For Bucchini, the focus is on communicating sustainable goals to consumers, ensuring the safety and efficacy of products and ingredients, and developing policy particularly regarding nutrient profiles for products.
Croucher highlighted the growing alignment of consumer trends and policies, referring to the rising momentum around the UK’s sugar tax on soft drinks and wider government strategy to reduce obesity. He also spoke of the need to monitor and act upon food safety issues, such as the trade of unregistered and unregulated products on social media channels.
Key challenges and opportunities for the future
For Mohr, the European Green Deal and Farm to Fork initiatives present significant opportunities for the future of the flavour sector and F&B industry in general. In terms of challenges, he commented that
“trade is becoming politicised to a scary level … now more than ever before there are greater risks attached to trade related issues.
“Trade associations are much more aware today than before and are coming together to address common issues,” Mohr said.
Likitalo expressed optimism for the future of dairy, predicting that demand from consumers and innovation from the industry will continue to grow over the next decade. Conversely, he said
“[a key challenge] lies in reducing the loss of biodiversity and stopping climate change, while ensuring food safety”.
“Regarding sports nutrition, the greatest opportunity lies with consumers,”
Bucchini noted, positive about the return of sports activities post-pandemic. For him and his sector, the biggest challenge, is having products which are considered nutritionally adequate by consumers and regulators alike. This may be achieved by developing policy around nutrient profiles and improving Nutri Score classifications for certain products in order to improve understanding of them, for example sport nutrition products which are often purposefully calorie rich.
In terms of trade, Croucher predicted that a UK divergence from EU regulations may lead to alignment with other international standards, potentially the Codex Alimentarius, creating new trading opportunities. Regarding sustainability and net-zero targets, he noted that
“the industry will have to start delivering actively on its sustainability agenda in the short term to deliver promises made for 2030, 40, 50 and beyond”.
Dr Alexander Mohr, Executive Director of the European Flavour Association (EFFA)
Alexander is the Executive Director of the EFFA, based in Brussels. Previously, he was the Secretary General of APEAL, the Association of European Producers of Steel Packaging, and head of the public affairs practice for the European container glass industry (FEVE).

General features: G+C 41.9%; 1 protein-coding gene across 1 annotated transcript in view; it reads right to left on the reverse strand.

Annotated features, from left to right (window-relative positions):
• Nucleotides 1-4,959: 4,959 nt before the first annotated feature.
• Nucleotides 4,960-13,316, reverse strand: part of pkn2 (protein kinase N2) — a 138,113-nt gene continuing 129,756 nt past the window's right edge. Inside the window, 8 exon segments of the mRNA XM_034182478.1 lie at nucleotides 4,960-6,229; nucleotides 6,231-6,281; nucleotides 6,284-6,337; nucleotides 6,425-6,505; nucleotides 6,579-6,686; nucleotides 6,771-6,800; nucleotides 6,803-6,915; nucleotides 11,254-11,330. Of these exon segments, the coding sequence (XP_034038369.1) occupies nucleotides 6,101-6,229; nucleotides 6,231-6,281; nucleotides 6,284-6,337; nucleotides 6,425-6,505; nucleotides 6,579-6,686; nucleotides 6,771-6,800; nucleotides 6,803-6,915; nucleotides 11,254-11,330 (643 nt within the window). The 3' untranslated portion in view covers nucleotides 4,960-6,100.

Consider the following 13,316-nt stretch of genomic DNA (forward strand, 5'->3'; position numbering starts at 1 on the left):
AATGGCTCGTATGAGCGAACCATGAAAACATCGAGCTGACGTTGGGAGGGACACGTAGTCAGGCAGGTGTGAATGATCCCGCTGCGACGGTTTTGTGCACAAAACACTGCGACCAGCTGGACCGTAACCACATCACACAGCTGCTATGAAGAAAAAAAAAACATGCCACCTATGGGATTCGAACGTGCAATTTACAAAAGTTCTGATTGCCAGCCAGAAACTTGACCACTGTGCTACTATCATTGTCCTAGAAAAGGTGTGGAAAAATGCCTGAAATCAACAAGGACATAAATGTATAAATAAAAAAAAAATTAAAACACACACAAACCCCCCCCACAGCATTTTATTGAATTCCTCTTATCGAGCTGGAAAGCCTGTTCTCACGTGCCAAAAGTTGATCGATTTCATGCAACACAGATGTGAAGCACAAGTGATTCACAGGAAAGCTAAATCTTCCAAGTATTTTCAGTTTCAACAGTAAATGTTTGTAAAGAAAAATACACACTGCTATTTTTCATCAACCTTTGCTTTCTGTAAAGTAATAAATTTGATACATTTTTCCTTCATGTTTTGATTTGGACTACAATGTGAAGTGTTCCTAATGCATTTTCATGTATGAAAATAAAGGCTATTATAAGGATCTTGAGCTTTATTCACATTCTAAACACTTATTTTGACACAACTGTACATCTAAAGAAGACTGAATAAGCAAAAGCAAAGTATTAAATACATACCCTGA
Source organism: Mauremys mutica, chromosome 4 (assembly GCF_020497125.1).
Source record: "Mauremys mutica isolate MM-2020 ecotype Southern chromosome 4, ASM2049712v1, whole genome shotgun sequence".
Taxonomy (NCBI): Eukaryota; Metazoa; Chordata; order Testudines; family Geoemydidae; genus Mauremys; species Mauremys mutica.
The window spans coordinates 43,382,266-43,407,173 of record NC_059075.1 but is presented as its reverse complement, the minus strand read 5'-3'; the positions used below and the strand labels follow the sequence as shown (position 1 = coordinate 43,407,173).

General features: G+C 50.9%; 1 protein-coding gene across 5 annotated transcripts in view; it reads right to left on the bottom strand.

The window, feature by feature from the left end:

With a EUR3.5 billion annual turnover, over 400 sites and 10,000 highly skilled workers across Europe, the EFFA is a B2B service supporting the flavour industry via activities including creating networks and alliances with European Associations, supporting a European-wide strategy on flavour issues and monitoring flavour-related EU legislation.
Jukka Likitalo, Secretary General of the European Association of Dairy Trade (Eucolait)
Jukka is the Secretary General of Eucolait and the treasurer and a member of the presidium of CELCAA, the European Liaison Committee for Agri-Food Trade.
Eucolait represents the interests of some 500 dairy trading businesses of varying sizes across the EU, acting as a platform for discussion and provider of information for European and global dairy businesses.
Luca Bucchini, Vice-Chair of the European Specialist Sports Nutrition Alliance (ESSNA)
Luca is a vice-chair of the ESSNA and a director of EuroFIR, the non-profit food and food supplement composition organisation.
ESSNA is a trade association of 40+ members representing the sports nutrition industry. Their aims include achieving better compliance in the sector, educating the consumer, and promoting reputable sports nutrition brands in the media.
Derek holds multiple positions in the F&B industry, including: Chair of the FDF Food Safety & Scientific Steering Group; Chair of the FDF Emerging Issues & Incident Management Working Group; Chair of the British Oat & Barley Millers Association Technical Committee; Fellow of IFST (FIFST); and Fellow of RSPH (FRSPH).
The IFST is an NGO professional membership body of over 2, 800 members supporting food science and technology professionals. The UK Food and Drink Federation (FDF) represents more than 800 F&B companies as a unified industry voice to governments, regulators, consumers, and the media.
Kinga Wojcicka-Swiderska, Senior Content Producer at Fi Global [moderator]
Kinga is the senior content producer for a series of large-scale B2B exhibitions including Fi Global, Fi Europe and Fi North America. She is an experienced food expert and throughout her career has had experience in areas including product design, establishing strategic partnerships for R&D and formulating opinions in regulatory consultation processes on national and EU level.